There is nothing more rewarding than eating an apple grown in your own backyard. Growing fruit trees may seem challenging at first but is truly worth it in the end! Research is key when growing any sort of plant whether it be a small house plant or large fruit tree. Knowing what your tree needs is vital to its growth and development. Well, you are in luck! This week's blog contains beneficial information to help you start your own apple orchard at home. Provided below are items to consider before getting to pick an apple straight from your yard.
Growing apple trees or any fruit trees can be difficult but as mentioned above research is key. Don't get ahead of yourself without proper preparation. Research what apples grow best in your area and climate. Make sure you have the proper amount of space, and your soil is the correct type for apples. Apples prefer sandy to loamy (mixture of sand, silt, and clay) soils that are well drained. Apples are also prone to diseases, and larger growers spray chemicals to prevent such diseases. This isn't feasible for a few apple trees at home, and most home growers don't want to deal with spraying chemicals. Therefore, select disease resistant cultivars. These cultivars are less known and aren't the major types you see on grocery store shelves, but they are still delicious. Some disease resistant cultivars include Liberty, Freedom, Sweet Sixteen, and Pristine. Contact your local nursery to learn about other types that will grow well in your area while still resisting diseases!
Another important consideration is whether the fruit tree you are selecting is self-pollinating. This means that it would not need another tree to produce fruit. Most apple trees are not self-pollinated and need more than one tree to produce a successful crop. Even if the tree is self-pollinating, with another tree nearby, these trees tend to produce more fruit that is often larger as well. The two apple cultivars you select to grow, must be compatible with each other and bloom at the same time to pollinate one another.
Many plants are grown from seed; however, trees are not normally one of them. Grafted trees are the route to go. A grafted tree contains a rootstock and a scion. The rootstock is the bottom portion of the tree, primarily the roots and enough stem/trunk to attach it to the scion. The scion is the top portion of the tree, primarily the stem/trunk and the actual foliage of the tree where the apples will be produced. Grafting allows favorable characteristics from two trees to become one. For example, if a select apple tree's roots are disease resistant, but don't produce very flavorful apples, that tree could be grafted to a tree with flavorful apples. Grafting is a very difficult process, and grafted trees can be found at a nursery near you.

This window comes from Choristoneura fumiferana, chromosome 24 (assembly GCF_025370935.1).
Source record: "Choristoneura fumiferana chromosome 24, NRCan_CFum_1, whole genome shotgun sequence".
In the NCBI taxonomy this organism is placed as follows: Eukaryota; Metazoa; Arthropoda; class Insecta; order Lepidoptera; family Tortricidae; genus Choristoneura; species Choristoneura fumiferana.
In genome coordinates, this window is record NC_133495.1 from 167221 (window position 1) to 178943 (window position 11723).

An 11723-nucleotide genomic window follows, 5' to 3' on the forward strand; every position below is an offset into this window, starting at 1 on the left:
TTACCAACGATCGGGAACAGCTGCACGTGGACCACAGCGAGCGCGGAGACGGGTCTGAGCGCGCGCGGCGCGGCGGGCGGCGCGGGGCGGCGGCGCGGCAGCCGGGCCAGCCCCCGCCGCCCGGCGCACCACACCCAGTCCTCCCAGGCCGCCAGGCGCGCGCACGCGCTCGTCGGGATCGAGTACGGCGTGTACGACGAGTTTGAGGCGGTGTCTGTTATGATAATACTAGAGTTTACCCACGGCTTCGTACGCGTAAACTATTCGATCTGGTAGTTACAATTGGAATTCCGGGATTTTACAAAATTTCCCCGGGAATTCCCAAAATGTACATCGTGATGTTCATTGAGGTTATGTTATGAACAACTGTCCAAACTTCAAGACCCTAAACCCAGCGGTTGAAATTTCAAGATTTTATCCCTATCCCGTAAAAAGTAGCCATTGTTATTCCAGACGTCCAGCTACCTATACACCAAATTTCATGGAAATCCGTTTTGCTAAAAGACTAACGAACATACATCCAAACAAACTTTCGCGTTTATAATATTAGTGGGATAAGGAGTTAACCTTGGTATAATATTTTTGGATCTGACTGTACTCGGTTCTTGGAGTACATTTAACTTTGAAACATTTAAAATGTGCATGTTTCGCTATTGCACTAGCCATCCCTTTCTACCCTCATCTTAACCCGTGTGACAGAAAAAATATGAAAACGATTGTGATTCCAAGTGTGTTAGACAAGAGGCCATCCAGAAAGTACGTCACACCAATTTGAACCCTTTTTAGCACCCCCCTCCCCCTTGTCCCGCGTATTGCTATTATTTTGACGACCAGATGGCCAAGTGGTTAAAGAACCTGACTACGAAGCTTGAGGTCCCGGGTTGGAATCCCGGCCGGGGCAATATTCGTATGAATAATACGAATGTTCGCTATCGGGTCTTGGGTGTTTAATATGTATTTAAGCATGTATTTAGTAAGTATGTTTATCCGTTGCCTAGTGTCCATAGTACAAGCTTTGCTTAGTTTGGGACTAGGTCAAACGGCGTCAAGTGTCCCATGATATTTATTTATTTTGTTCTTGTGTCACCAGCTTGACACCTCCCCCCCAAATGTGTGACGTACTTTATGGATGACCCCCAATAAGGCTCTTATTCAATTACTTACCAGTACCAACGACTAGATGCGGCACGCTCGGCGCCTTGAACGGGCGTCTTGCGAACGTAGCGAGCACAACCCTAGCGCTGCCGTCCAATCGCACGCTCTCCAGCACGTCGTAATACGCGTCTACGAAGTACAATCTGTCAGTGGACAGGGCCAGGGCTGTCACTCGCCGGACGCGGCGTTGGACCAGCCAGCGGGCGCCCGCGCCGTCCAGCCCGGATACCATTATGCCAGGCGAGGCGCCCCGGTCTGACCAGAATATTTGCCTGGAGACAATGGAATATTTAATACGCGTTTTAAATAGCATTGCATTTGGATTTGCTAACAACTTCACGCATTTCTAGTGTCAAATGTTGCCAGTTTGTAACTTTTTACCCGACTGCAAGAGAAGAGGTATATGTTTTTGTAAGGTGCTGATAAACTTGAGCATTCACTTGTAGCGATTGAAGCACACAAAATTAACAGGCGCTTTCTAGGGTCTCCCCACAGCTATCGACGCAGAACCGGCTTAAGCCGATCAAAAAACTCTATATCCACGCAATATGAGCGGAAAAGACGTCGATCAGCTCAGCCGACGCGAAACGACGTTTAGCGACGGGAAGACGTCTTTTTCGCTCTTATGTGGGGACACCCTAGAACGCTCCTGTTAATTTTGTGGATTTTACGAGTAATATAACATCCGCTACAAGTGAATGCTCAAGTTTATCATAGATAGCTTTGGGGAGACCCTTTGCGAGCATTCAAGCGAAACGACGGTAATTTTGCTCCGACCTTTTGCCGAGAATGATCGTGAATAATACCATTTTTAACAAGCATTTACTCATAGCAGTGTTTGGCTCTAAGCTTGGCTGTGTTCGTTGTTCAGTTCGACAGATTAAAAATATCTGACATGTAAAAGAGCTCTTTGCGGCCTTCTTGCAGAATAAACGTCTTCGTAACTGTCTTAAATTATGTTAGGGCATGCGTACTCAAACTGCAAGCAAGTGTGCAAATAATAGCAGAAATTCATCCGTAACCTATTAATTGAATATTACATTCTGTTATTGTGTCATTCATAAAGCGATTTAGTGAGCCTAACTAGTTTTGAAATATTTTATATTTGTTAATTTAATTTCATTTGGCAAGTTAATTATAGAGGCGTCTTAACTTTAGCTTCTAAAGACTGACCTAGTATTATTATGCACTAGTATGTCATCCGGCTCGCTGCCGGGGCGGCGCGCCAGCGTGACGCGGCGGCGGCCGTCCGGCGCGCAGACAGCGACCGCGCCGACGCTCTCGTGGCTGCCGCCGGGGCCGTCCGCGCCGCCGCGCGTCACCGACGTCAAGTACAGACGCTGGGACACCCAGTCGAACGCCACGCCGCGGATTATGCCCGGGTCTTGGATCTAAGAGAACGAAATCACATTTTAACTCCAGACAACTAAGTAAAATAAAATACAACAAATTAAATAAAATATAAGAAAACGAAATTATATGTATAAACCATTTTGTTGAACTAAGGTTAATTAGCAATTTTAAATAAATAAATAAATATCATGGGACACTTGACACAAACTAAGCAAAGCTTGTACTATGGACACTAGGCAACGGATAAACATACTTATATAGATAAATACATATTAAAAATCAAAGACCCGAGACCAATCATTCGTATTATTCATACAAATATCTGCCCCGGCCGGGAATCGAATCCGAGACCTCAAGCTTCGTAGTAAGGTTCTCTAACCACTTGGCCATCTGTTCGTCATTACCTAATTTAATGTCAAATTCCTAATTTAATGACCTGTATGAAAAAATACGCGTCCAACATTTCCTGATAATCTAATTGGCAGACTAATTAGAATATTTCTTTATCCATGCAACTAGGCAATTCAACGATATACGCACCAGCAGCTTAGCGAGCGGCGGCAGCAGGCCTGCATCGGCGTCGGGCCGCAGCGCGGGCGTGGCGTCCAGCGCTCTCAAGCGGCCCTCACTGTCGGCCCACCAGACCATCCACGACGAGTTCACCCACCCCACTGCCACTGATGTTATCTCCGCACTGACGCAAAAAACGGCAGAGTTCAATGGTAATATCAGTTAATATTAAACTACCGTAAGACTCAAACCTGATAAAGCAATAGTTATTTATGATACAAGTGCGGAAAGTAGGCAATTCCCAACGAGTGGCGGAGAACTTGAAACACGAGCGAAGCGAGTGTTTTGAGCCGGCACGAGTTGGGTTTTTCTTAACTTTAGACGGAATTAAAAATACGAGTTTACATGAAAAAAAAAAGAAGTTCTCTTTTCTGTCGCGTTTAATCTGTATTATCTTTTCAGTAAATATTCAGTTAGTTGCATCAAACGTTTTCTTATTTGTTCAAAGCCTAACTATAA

Finally, another important consideration is pruning. Pruning is essential to the success of your tree. Within the first year of your apple tree, a central leader or a central branch needs to be selected through pruning. This stimulates fruit production while keeping the tree open and balanced. After the first year, regular pruning still needs to occur. If you don't prune, the apple tree can produce too many fruiting branches. While it may appear good to have a lot of fruiting branches, too many can weaken the tree resulting in less apples that are low quality over time. Eventually, the tree will stop producing fruit.
In summary, here are some questions to ask yourself, research, or contact your nursery when deciding to grow apple trees.
- Will the tree fit in my yard? How far apart do all the trees need to be spaced?
- What climate does the tree grow best in?
- Will my soil allow the growth of the tree? Is the pH correct? Is there enough drainage?
- What are the tree's needs? How much water and fertilizer does it require?
- Are the trees disease resistant, or will they require spraying for a successful apple crop?
- Is the tree self-pollinating? If not, what trees bloom at the same time?
- Do I have time to dedicate to pruning?
It may appear like a lot of work at first to raise an apple tree but is very rewarding in the end. Give yourself time to research and prepare before jumping into growing any fruit tree. If growing trees doesn't seem to be for you, don't worry we've got you covered. Stop by the Apple Barn Market to pick up our apples. Visit our Facebook, Instagram, or website to find out what apples are in season and can be found in our store.
Alyssa Rosenbaum - Education and Food Safety Intern